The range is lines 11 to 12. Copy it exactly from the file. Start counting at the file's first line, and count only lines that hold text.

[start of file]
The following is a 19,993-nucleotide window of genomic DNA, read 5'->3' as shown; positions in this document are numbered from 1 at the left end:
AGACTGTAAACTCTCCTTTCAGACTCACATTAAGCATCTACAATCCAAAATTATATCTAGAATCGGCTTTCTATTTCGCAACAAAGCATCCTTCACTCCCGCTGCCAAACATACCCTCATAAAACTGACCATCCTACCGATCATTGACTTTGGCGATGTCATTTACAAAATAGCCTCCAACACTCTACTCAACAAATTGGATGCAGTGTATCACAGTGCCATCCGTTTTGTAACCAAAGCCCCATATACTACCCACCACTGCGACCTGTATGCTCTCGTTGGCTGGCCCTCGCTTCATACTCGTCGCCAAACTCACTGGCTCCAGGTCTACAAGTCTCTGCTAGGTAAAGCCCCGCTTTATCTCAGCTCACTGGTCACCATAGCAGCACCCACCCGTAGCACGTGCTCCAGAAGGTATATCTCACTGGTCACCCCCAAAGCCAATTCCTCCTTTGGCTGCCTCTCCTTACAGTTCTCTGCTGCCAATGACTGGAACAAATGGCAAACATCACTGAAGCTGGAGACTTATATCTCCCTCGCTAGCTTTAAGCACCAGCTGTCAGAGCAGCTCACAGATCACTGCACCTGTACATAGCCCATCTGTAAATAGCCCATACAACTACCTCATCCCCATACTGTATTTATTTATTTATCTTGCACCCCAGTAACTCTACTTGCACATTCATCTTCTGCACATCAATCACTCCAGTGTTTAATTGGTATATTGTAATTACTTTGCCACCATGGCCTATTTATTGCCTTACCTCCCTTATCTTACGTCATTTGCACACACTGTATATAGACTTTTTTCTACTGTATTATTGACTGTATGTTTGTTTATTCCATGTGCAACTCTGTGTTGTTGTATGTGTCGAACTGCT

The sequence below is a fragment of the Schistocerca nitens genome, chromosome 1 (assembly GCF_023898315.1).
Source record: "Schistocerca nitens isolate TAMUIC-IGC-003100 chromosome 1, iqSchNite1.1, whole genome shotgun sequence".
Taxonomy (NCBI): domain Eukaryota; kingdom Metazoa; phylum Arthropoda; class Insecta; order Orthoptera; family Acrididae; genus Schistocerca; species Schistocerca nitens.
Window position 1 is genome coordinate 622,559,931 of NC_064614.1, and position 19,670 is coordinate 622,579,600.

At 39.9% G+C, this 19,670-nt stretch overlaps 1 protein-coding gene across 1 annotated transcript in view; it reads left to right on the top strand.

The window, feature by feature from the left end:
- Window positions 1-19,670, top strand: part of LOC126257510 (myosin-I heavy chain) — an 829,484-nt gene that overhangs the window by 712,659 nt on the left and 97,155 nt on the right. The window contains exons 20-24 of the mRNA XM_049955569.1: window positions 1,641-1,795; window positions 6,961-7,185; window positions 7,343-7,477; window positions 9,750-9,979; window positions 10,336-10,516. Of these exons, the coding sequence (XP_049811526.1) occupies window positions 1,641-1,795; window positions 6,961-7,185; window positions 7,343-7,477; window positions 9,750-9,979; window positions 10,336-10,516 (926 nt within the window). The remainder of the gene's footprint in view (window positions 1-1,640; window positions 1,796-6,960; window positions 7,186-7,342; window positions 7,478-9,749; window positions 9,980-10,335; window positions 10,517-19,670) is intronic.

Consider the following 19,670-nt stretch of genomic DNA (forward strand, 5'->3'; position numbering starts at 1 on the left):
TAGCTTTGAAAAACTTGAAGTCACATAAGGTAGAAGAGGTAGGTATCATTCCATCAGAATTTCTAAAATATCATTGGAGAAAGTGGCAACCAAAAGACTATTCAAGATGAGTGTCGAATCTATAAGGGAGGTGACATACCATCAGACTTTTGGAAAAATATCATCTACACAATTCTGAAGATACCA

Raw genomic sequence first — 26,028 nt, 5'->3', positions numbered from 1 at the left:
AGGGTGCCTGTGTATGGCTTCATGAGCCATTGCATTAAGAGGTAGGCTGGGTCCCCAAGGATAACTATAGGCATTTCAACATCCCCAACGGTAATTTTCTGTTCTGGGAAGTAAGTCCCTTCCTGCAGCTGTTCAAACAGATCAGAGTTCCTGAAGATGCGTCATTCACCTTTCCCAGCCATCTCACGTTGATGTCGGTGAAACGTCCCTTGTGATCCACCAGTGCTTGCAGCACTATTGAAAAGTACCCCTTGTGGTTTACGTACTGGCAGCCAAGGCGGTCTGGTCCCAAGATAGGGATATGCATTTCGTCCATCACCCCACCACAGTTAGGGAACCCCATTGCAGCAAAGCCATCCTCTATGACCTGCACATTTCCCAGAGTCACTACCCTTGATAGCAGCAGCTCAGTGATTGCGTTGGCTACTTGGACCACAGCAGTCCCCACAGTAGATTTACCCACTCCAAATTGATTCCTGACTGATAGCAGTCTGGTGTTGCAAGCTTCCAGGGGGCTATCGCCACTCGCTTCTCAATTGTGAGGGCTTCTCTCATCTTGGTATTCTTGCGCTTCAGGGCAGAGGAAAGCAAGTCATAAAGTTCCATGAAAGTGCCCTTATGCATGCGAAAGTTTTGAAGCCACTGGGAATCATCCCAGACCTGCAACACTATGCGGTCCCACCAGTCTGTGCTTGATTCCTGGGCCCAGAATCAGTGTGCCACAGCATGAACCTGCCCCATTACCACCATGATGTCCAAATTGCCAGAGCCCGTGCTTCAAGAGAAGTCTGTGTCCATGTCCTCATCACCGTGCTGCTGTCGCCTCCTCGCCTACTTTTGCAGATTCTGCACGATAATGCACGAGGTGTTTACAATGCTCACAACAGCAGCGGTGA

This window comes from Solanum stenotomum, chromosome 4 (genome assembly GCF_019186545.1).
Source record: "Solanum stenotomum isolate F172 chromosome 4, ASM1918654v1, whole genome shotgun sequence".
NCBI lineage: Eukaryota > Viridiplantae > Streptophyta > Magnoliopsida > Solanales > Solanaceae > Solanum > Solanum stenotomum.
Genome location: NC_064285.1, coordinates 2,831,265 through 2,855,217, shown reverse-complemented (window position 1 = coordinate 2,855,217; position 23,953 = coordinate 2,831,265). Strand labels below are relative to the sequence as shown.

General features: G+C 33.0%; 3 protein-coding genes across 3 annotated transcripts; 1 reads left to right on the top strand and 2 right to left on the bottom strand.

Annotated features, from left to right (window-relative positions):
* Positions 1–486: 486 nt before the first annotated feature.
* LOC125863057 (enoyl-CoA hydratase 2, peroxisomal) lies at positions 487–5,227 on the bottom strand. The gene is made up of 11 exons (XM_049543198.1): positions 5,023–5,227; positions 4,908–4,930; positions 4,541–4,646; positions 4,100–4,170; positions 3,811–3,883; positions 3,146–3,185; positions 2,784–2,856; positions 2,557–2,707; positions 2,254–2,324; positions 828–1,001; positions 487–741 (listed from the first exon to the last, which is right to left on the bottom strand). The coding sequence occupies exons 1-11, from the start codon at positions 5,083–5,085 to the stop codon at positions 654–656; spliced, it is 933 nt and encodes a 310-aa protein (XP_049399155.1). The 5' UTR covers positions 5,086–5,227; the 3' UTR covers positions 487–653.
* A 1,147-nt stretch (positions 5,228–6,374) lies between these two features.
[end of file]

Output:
TAGCTTTGAAAAACTTGAAGTCACATAAGGTAGAAGAGGTAGGTATCATTCCATCAGAATTTCTAAAATATCATTGGAGAAAGTGGCAACCAAAAGACTATTCAAGATGAGTGTCGAATCTATAAGGGAGGTGACATACCATCAGACTTTTGGAAAAATATCATCTACACAATTCTGAAGATACCA

Raw genomic sequence first — 26,028 nt, 5'->3', positions numbered from 1 at the left: